How does traditional invoice finance work?
If you use a bank for recruitment finance, they will typically advance anywhere between 70% to 90% of the invoice value. How does that work in practice? In simple terms, you will produce your own invoices and upload them to the bank’s invoice platform. The bank will advance the relevant percentage to you, minus their fees, and you will receive the balance when the client pays the invoice. e.g. if you charge your client £1,000 + VAT, you can typically draw down 80%, or £800 + VAT at first.
How will I pay my temporary workers?
You will need payroll software, which can be expensive to purchase, license and install. Some workers will probably contract through an umbrella company or be paid through their own limited company, in which case they will invoice you. Alternatively, you might produce a self-billing invoice on their behalf, assuming that you’ve put a suitable agreement in place which you will need to renew every 12 months.
Of course, it’s not as simple as just making a payment to your temporary worker. Since April 2014, employers have been required to report information about tax and other deductions made from their employees and PAYE workers when running their payroll. This is known as RTI or Real Time Information. When paying your PAYE temporary workers, you are now required to submit an FPS (Full Payroll Summary) each month, telling HMRC how much you have paid and what they should expect to receive in respect of PAYE deductions and employers statutory costs.
That’s fine, my recruitment agency doesn’t pay temporary workers on a PAYE basis
Even if you don’t pay your temporary workers directly, you still have certain reporting obligations. HMRC found significant evidence of intermediaries facilitating false self-employment and/or supplying UK workers from offshore locations with a view to avoiding UK employment taxes. As a result of this, legislation was introduced in 2015 making ALL intermediaries, including recruitment agencies, responsible for reporting to HMRC with details of the workers they had supplied and the payments they have made in respect of those workers. You are therefore responsible for compiling and submitting an Intermediaries Report to HMRC through your Government Gateway account on a quarterly basis. Find out more about intermediaries reporting requirements.
Who will be responsible for invoicing?
You will need a commercial accounting package, such as Sage or Xero, and will typically invoice your client on a weekly basis, remembering to attach the approved timesheets and quote the relevant purchase order number, when applicable.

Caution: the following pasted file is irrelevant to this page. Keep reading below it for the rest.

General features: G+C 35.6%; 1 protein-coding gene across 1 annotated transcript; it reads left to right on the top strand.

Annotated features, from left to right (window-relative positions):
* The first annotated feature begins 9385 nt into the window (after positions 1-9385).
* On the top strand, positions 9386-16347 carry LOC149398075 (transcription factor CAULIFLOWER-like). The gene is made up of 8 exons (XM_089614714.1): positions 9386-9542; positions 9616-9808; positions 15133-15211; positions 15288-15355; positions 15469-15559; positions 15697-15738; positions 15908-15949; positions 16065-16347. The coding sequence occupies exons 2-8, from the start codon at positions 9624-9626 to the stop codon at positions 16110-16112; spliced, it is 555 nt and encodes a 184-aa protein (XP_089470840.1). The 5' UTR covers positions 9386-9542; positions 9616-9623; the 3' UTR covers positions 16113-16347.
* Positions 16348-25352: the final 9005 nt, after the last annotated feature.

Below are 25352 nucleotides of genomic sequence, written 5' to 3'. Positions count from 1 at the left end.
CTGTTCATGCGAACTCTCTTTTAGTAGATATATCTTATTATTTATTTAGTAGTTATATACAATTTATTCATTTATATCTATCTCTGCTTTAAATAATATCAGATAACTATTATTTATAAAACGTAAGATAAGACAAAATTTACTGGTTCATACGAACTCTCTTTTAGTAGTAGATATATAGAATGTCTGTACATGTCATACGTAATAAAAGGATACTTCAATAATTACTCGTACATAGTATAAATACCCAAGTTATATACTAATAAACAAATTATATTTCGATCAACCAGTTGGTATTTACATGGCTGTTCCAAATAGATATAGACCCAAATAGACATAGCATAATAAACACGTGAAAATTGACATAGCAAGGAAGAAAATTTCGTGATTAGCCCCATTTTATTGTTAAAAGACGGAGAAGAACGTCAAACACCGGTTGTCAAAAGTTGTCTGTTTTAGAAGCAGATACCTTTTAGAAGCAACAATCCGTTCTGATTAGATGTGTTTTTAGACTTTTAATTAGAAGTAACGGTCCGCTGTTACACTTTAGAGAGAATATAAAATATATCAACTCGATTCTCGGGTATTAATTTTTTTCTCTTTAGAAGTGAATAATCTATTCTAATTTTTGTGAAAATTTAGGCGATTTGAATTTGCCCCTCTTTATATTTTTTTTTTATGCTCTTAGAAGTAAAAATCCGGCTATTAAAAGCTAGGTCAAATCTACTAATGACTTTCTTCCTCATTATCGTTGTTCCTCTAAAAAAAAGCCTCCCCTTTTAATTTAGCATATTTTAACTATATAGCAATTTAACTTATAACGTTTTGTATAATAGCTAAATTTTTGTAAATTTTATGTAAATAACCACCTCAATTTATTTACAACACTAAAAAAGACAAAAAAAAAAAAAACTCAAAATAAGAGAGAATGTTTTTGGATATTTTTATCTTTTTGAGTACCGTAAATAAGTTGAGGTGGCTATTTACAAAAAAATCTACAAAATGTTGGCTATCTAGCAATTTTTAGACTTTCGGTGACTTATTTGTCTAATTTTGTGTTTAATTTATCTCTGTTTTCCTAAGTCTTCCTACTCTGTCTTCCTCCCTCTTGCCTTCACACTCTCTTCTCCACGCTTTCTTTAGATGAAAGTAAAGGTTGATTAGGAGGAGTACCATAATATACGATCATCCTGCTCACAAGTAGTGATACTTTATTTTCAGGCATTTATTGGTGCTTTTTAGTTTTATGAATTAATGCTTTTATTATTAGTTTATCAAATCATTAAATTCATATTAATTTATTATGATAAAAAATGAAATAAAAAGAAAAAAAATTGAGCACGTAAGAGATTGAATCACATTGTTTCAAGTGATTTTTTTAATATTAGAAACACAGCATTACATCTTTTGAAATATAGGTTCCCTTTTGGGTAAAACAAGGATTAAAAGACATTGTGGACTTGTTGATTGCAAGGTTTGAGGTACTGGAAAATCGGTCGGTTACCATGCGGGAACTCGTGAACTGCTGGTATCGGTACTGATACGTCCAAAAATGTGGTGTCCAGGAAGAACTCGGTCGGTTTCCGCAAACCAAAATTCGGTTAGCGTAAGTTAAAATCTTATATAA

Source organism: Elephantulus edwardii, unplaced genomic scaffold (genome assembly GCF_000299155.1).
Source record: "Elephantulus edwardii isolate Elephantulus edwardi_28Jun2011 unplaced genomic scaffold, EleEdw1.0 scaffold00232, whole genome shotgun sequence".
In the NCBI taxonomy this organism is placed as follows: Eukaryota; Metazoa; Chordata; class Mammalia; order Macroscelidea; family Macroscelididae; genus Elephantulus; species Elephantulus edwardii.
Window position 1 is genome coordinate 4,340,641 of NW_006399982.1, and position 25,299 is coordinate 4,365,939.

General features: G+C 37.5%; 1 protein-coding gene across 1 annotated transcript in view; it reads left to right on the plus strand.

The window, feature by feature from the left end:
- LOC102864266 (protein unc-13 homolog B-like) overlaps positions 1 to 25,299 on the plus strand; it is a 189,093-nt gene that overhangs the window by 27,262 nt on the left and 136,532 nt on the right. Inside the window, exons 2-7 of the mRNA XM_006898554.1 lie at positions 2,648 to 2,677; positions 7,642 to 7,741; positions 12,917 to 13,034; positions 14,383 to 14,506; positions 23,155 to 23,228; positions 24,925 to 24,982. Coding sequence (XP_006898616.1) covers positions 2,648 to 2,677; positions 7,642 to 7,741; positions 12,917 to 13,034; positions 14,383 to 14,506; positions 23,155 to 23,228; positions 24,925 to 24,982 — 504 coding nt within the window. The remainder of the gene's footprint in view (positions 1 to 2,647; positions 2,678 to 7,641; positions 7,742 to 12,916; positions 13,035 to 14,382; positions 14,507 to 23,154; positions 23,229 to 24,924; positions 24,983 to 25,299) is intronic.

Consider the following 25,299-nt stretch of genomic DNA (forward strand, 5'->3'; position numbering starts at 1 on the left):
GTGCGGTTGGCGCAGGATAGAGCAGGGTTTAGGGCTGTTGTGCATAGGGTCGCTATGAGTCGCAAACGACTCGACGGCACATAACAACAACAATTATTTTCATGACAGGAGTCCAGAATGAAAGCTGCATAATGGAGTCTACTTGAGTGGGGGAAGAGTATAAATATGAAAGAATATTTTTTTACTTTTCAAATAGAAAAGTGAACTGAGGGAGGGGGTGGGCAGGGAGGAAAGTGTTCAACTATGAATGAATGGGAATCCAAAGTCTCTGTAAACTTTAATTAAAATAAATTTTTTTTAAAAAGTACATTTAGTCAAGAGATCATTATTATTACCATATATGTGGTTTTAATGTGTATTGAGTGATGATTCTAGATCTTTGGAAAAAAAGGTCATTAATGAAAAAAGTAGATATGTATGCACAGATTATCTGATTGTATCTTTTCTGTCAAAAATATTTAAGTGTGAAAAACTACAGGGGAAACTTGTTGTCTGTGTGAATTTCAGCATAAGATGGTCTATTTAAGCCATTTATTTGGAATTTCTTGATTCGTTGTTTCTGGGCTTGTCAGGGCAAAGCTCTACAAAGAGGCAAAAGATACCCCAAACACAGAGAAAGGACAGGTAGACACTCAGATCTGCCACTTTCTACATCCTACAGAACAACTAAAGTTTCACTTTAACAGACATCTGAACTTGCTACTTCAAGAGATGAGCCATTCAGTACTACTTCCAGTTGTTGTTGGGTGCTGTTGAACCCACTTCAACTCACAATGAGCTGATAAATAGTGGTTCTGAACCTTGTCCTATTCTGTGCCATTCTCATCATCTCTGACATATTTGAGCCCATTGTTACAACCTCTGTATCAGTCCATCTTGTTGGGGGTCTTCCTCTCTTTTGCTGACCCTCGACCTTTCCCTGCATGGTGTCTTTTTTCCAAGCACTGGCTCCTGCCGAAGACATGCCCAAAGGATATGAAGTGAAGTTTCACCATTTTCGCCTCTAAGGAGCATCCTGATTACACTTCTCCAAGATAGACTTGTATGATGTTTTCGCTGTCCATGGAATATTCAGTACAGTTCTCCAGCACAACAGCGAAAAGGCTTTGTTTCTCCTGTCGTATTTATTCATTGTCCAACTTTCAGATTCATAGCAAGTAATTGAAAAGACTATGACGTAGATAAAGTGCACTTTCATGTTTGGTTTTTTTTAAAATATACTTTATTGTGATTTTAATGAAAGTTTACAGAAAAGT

Of course, if you are supplying through a master or neutral vendor, you will have completed their self-billing agreement, allowing them to raise invoices on your behalf. Whilst this simplifies the invoicing process, you will have the administrative task of reconciling the master/neutral vendor’s own self-billed invoices with your own accounts package.
Do I need to do anything else?
You will be responsible for credit control, chasing payment from your clients and monitoring the age of the debt. As well as telephoning your clients, you may need to send reminder emails and letters, which typically become more assertive as the debt becomes older. You’ll need to keep a record of the calls and emails in your accounts system so that you can refer to them at a later stage, particularly if you have to instruct third party solicitors to recover the debt on your behalf.
What if my client becomes insolvent?
That depends. If you have taken out a credit insurance policy then you’ll have a certain amount of protection, up to your insured limit. However, you’ll be responsible for submitting the claim to your credit insurance provider, potentially having to demonstrate that you have taken all reasonable steps to recover the debt. If you don’t have credit insurance then the risk of a bad debt will sit entirely with you.
Traditional invoice discounting sounds complicated. What are my other options?
Simply put, we are. Whether you’re a new start business which needs to focus on business development, networking, and branding, or a more established business looking for a better solution, QUBA Solutions can take care of the back office services such as payroll, invoicing, credit control, HMRC reporting, and debt protection, leaving you to do what you are best at: recruiting and building a successful business.